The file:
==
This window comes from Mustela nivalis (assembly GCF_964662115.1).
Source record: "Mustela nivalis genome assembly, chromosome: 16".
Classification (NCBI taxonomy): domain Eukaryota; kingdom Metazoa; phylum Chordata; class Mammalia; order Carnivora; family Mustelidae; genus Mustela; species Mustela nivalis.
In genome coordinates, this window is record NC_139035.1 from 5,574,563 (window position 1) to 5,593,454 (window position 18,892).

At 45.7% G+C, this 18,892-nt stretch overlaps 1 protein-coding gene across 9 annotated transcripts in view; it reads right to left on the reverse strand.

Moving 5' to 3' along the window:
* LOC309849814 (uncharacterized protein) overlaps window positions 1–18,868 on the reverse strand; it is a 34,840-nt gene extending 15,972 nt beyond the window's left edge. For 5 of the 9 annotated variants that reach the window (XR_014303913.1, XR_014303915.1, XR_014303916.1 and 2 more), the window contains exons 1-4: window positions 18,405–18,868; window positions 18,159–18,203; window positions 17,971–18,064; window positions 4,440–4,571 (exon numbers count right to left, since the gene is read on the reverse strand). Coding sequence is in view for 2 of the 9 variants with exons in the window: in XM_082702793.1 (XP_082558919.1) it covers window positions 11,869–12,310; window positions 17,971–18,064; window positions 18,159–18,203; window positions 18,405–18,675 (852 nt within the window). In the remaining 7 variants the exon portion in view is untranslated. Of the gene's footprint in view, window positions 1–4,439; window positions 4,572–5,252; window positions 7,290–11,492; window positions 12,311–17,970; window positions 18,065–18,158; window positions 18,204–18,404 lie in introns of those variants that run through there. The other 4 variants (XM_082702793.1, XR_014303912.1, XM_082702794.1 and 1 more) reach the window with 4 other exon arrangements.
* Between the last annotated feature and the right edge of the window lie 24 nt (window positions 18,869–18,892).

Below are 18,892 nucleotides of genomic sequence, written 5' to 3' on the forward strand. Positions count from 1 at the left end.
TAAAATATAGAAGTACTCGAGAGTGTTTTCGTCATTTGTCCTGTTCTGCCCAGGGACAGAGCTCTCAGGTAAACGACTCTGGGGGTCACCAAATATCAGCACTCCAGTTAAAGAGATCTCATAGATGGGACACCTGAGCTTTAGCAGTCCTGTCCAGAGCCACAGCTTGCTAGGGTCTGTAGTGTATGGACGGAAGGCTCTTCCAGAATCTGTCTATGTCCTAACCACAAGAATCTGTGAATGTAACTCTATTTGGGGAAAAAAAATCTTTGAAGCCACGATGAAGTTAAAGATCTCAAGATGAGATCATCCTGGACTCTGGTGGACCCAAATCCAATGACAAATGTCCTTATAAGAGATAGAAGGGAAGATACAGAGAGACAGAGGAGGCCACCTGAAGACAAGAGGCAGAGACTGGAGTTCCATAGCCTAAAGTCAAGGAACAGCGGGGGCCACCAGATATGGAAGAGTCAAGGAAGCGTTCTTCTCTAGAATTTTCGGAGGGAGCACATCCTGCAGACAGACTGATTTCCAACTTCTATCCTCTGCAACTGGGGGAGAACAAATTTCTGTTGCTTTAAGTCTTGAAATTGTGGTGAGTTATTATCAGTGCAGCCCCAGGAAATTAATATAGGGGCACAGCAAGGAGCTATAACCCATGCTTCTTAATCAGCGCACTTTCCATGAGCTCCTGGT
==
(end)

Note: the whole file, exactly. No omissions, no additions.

This window comes from Mustela nivalis (assembly GCF_964662115.1).
Source record: "Mustela nivalis genome assembly, chromosome: 16".
Classification (NCBI taxonomy): domain Eukaryota; kingdom Metazoa; phylum Chordata; class Mammalia; order Carnivora; family Mustelidae; genus Mustela; species Mustela nivalis.
In genome coordinates, this window is record NC_139035.1 from 5,574,563 (window position 1) to 5,593,454 (window position 18,892).

At 45.7% G+C, this 18,892-nt stretch overlaps 1 protein-coding gene across 9 annotated transcripts in view; it reads right to left on the reverse strand.

Moving 5' to 3' along the window:
* LOC309849814 (uncharacterized protein) overlaps window positions 1–18,868 on the reverse strand; it is a 34,840-nt gene extending 15,972 nt beyond the window's left edge. For 5 of the 9 annotated variants that reach the window (XR_014303913.1, XR_014303915.1, XR_014303916.1 and 2 more), the window contains exons 1-4: window positions 18,405–18,868; window positions 18,159–18,203; window positions 17,971–18,064; window positions 4,440–4,571 (exon numbers count right to left, since the gene is read on the reverse strand). Coding sequence is in view for 2 of the 9 variants with exons in the window: in XM_082702793.1 (XP_082558919.1) it covers window positions 11,869–12,310; window positions 17,971–18,064; window positions 18,159–18,203; window positions 18,405–18,675 (852 nt within the window). In the remaining 7 variants the exon portion in view is untranslated. Of the gene's footprint in view, window positions 1–4,439; window positions 4,572–5,252; window positions 7,290–11,492; window positions 12,311–17,970; window positions 18,065–18,158; window positions 18,204–18,404 lie in introns of those variants that run through there. The other 4 variants (XM_082702793.1, XR_014303912.1, XM_082702794.1 and 1 more) reach the window with 4 other exon arrangements.
* Between the last annotated feature and the right edge of the window lie 24 nt (window positions 18,869–18,892).

Below are 18,892 nucleotides of genomic sequence, written 5' to 3' on the forward strand. Positions count from 1 at the left end.
TAAAATATAGAAGTACTCGAGAGTGTTTTCGTCATTTGTCCTGTTCTGCCCAGGGACAGAGCTCTCAGGTAAACGACTCTGGGGGTCACCAAATATCAGCACTCCAGTTAAAGAGATCTCATAGATGGGACACCTGAGCTTTAGCAGTCCTGTCCAGAGCCACAGCTTGCTAGGGTCTGTAGTGTATGGACGGAAGGCTCTTCCAGAATCTGTCTATGTCCTAACCACAAGAATCTGTGAATGTAACTCTATTTGGGGAAAAAAAATCTTTGAAGCCACGATGAAGTTAAAGATCTCAAGATGAGATCATCCTGGACTCTGGTGGACCCAAATCCAATGACAAATGTCCTTATAAGAGATAGAAGGGAAGATACAGAGAGACAGAGGAGGCCACCTGAAGACAAGAGGCAGAGACTGGAGTTCCATAGCCTAAAGTCAAGGAACAGCGGGGGCCACCAGATATGGAAGAGTCAAGGAAGCGTTCTTCTCTAGAATTTTCGGAGGGAGCACATCCTGCAGACAGACTGATTTCCAACTTCTATCCTCTGCAACTGGGGGAGAACAAATTTCTGTTGCTTTAAGTCTTGAAATTGTGGTGAGTTATTATCAGTGCAGCCCCAGGAAATTAATATAGGGGCACAGCAAGGAGCTATAACCCATGCTTCTTAATCAGCGCACTTTCCATGAGCTCCTGGT